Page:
Optical networks: Core network design best practices
Core optical network design must take into consideration network requirements specific to the core, including a high degree of aggregation, low reconfigurability, and large geographic scope, while confronting such challenges as router adjacency, service interconnection and overall management.
Optical networking is the only relevant Layer 1 technology today in the network's core except in very unusual markets or geographic conditions where terrestrial microwave may still be deployed. While core optical network deployments in some areas may be literally indistinguishable from metro fiber, there are other networks where the key requirements are totally different. Thus, the first question in optical network design and deployment for core networks is the nature of the network itself, and how core and metro requirements might differ.
The "core" of a network is a place where aggregated traffic moves among on- and off-ramps. Because the traffic is highly aggregated and thus represents thousands or millions of user relationships, core network nodes are likely to have traffic destined for virtually all other core nodes, meaning that the nodes are highly interconnected. This may contrast sharply with metro networks, where "preferred topologies" often involve simply connecting serving or edge offices with points of presence (POPs) for connection to the core -- a star topology instead of a mesh.
The aggregation of traffic onto the core creates another difference in core optical networks: It is unlikely that a single network user will contribute a large portion of total traffic, and thus adding new users will generally not change the core significantly. In contrast, a large metro user may require reconfiguration of network bandwidth to accommodate the traffic. For this reason, and because of the "mesh" factor above, reconfigurability is likely to be less of an issue in core networks.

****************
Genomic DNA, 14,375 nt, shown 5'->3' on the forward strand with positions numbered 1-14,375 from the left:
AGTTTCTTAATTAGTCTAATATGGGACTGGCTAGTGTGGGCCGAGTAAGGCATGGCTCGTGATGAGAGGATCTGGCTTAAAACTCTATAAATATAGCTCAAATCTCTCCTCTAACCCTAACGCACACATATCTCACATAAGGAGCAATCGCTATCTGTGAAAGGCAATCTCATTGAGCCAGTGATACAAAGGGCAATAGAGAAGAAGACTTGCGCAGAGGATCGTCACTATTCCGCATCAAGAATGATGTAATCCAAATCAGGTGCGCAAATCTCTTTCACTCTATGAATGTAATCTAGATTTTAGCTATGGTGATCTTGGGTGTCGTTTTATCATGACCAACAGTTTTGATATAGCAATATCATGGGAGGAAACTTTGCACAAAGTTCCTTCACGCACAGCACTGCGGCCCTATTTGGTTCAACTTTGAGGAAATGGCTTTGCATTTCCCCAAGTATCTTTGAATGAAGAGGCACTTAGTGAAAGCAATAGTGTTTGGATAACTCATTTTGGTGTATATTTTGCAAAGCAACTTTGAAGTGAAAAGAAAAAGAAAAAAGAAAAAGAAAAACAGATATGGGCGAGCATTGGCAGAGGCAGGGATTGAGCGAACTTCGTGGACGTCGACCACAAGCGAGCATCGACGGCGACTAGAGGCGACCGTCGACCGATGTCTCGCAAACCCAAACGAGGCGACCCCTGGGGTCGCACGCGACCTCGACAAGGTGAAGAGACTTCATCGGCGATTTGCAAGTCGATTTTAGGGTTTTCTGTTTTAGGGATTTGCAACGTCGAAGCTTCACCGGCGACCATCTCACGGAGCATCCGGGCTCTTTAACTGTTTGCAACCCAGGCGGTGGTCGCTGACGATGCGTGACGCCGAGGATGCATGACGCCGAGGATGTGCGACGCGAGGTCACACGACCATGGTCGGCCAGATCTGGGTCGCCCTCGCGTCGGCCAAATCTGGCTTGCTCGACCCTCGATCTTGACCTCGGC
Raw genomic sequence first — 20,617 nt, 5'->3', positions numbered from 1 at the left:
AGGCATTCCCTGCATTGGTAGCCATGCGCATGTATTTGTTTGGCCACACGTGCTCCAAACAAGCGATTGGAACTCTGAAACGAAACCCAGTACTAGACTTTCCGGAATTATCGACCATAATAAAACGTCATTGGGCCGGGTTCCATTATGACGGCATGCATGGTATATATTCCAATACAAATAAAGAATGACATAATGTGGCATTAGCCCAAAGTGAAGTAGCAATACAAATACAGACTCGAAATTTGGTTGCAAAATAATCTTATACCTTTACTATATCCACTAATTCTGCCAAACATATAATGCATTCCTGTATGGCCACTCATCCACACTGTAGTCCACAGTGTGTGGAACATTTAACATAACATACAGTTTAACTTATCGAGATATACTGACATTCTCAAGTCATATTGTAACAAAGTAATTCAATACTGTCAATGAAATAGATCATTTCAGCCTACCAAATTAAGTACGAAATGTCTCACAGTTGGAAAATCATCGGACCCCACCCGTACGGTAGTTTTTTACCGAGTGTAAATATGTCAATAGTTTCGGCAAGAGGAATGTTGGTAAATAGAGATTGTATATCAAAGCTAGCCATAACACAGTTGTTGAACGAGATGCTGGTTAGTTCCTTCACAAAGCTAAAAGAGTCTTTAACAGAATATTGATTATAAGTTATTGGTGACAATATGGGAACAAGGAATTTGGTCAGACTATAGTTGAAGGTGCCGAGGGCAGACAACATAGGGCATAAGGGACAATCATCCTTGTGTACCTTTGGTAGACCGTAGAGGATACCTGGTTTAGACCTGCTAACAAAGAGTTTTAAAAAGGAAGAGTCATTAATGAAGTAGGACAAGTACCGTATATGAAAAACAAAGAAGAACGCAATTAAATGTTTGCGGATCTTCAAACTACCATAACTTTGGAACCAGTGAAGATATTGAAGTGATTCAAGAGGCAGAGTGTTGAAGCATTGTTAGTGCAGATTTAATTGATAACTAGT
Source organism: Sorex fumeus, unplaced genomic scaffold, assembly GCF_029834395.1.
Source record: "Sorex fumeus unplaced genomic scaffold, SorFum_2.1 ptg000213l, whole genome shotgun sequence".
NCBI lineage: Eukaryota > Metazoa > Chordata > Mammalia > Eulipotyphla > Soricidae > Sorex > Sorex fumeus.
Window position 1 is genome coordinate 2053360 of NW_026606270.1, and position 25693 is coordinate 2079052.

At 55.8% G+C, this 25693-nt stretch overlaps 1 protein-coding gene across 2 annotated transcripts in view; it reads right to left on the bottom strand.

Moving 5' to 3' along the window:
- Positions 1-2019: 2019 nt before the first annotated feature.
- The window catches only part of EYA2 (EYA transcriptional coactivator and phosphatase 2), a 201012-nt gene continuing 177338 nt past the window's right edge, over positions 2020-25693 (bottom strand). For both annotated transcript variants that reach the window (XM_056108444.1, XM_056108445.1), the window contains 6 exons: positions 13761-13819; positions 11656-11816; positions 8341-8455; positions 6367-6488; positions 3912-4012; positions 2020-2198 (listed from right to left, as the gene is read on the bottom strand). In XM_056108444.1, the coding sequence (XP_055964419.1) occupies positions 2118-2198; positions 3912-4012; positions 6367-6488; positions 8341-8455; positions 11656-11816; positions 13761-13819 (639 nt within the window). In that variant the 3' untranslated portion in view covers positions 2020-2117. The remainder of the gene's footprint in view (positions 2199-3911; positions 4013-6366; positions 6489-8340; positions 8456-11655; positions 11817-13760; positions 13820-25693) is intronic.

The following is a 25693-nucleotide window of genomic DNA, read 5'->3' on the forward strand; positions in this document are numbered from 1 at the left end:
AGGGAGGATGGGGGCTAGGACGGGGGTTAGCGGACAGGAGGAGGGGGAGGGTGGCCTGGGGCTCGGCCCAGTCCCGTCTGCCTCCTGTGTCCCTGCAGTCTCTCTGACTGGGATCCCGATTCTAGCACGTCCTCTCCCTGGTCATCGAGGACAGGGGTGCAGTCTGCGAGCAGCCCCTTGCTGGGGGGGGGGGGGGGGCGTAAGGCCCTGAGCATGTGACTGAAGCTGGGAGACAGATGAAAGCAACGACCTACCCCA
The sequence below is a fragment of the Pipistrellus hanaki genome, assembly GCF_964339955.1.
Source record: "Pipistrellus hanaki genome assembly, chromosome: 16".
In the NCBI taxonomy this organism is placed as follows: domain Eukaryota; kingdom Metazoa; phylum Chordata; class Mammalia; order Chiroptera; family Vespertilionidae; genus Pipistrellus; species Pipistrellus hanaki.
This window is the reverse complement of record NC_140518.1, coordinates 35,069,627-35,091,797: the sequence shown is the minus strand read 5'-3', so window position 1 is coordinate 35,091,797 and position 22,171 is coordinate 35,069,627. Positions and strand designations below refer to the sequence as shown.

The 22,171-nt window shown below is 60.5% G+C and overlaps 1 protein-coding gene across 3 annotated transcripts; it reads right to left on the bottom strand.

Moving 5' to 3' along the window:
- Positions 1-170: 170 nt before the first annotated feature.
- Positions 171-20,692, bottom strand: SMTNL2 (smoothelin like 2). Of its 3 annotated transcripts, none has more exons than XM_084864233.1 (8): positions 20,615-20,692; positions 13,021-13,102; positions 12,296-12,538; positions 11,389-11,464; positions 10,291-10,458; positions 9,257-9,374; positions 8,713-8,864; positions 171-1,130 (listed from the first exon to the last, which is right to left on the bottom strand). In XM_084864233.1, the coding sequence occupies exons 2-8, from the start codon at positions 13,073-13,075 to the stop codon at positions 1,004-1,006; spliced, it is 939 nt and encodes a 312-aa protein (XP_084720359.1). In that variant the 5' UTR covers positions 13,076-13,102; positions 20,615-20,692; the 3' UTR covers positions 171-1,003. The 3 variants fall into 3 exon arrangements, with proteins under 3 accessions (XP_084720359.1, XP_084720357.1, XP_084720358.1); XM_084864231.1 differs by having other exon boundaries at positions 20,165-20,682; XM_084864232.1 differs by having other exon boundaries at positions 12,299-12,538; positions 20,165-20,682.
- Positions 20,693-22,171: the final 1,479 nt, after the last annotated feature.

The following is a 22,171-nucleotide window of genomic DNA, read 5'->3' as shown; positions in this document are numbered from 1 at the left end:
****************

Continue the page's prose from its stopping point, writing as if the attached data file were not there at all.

Core networks are also typically immune from the need for fast failover, the 50 ms optical alternate routing available with SONET. Ring configurations using fully redundant fiber paths are harder to create and more expensive to maintain in core networks, and so resilience is typically left to the electrical layer.
The final difference is that of geographic scope. A large metro network might span 50 to 100 km; a large core optical network can circle the globe. This long reach necessarily means that core fiber may have to span great distances without intermediate repeaters, including submarine environments, deserts, etc. Thus, ultra-long-haul fiber technology is often critical in core networks. The greater geographic scope of the core network also means getting craft personnel to an area to fix a problem may require days or weeks, and so it is critical to have some form of backup plan and to reduce outages as much as possible through design.
More best practices
Best practices for optical core design
Best practices for metro network design
Best practices for access network design
One issue that core and metro networks share is the issue of synchronous or circuit-switched traffic. Where PSTN calls and T1/E1 lines are to be supported over the core, it will likely be essential to utilize SONET/SDH transport for at least some of the optical paths to provide for synchronous end-to-end delivery. SONET/SDH services over global distances also require very accurate clocking to insure that bit errors are not created through "clock slips." These SONET/SDH trunks can either use the standard 1310 nm wavelength or one of the 1550 nm WDM wavelengths. Packet traffic does not require SONET/SDH, but many core network operators continue to use some SONET/SDH ADMs and switching in the core to preserve the option of circuit switched services.